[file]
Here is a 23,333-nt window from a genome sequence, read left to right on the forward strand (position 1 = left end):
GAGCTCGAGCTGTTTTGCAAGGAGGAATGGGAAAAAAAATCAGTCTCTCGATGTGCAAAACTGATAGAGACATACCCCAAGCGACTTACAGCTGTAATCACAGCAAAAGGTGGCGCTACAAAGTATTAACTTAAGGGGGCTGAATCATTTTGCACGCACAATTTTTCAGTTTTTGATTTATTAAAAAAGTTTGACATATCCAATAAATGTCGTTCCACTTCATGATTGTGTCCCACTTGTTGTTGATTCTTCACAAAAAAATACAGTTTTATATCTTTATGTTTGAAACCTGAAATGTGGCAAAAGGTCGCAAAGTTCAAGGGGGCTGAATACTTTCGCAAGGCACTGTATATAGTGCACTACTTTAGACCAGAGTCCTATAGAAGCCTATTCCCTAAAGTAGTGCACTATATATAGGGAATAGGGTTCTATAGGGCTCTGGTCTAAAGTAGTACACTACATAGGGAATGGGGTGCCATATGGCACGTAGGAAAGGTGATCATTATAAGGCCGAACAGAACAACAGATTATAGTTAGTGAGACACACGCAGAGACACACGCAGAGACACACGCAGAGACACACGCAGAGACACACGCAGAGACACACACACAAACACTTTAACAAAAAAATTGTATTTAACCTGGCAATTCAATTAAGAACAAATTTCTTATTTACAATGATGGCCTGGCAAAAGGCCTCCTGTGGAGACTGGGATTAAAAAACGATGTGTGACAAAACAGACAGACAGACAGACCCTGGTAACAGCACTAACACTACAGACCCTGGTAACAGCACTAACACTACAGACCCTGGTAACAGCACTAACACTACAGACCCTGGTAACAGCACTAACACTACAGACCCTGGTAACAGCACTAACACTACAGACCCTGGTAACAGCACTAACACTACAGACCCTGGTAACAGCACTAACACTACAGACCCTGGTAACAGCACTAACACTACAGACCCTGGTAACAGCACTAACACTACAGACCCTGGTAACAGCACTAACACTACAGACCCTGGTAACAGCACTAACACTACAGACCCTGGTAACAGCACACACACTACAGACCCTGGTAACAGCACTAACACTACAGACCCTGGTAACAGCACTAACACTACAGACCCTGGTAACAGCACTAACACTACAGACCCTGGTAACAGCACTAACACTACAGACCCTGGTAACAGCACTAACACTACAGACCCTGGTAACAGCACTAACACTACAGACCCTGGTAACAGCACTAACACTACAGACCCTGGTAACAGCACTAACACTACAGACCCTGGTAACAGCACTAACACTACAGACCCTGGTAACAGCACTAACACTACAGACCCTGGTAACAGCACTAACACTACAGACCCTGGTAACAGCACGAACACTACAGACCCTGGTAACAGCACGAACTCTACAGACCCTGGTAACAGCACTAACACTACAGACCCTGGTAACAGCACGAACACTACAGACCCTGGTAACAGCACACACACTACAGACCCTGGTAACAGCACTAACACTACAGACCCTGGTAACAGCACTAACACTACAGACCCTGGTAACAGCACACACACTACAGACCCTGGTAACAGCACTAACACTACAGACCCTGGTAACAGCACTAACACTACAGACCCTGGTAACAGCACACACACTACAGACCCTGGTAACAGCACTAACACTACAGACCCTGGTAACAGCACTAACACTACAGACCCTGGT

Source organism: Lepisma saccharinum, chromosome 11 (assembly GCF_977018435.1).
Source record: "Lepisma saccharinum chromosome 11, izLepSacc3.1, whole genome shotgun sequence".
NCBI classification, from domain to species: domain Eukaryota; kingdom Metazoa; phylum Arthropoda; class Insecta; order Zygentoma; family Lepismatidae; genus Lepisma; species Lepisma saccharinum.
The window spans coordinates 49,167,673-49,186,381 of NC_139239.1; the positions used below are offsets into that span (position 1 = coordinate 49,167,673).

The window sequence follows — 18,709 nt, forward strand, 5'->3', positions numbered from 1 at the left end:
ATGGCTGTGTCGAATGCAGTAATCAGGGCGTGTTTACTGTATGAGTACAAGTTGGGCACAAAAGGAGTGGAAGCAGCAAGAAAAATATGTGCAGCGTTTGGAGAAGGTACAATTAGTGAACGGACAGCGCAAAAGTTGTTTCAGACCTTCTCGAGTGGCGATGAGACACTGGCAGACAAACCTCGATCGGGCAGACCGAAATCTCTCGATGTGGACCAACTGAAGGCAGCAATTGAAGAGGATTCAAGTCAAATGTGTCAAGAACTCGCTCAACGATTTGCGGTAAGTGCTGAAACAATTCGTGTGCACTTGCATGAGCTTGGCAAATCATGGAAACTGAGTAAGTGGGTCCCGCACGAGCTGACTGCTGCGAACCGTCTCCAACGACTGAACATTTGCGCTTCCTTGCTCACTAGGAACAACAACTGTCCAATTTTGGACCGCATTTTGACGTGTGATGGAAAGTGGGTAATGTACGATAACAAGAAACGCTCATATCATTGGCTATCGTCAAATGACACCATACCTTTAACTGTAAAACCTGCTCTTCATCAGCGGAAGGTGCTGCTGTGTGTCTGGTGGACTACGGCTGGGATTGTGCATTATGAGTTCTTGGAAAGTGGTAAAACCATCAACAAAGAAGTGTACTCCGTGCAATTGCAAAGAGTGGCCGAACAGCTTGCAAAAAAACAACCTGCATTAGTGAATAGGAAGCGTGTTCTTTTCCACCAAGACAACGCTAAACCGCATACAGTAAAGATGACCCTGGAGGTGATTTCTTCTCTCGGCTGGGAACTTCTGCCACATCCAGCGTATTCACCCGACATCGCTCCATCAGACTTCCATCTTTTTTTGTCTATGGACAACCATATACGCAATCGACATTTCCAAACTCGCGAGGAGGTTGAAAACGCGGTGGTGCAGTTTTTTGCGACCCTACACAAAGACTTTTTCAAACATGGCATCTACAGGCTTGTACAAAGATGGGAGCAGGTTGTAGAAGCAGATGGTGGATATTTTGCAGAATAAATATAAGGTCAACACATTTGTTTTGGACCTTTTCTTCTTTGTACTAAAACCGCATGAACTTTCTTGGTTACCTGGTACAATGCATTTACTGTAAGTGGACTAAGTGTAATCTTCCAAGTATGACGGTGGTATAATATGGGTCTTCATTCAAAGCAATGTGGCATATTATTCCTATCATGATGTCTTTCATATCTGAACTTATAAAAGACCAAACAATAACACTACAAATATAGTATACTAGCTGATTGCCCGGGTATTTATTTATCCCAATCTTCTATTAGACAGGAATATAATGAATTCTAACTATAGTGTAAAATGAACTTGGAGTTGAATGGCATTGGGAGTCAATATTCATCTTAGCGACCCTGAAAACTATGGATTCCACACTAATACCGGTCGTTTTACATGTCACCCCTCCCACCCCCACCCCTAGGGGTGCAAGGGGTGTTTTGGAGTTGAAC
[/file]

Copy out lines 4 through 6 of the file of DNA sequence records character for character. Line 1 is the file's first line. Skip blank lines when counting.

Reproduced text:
Source record: "Lepisma saccharinum chromosome 11, izLepSacc3.1, whole genome shotgun sequence".
NCBI classification, from domain to species: domain Eukaryota; kingdom Metazoa; phylum Arthropoda; class Insecta; order Zygentoma; family Lepismatidae; genus Lepisma; species Lepisma saccharinum.
The window spans coordinates 49,167,673-49,186,381 of NC_139239.1; the positions used below are offsets into that span (position 1 = coordinate 49,167,673).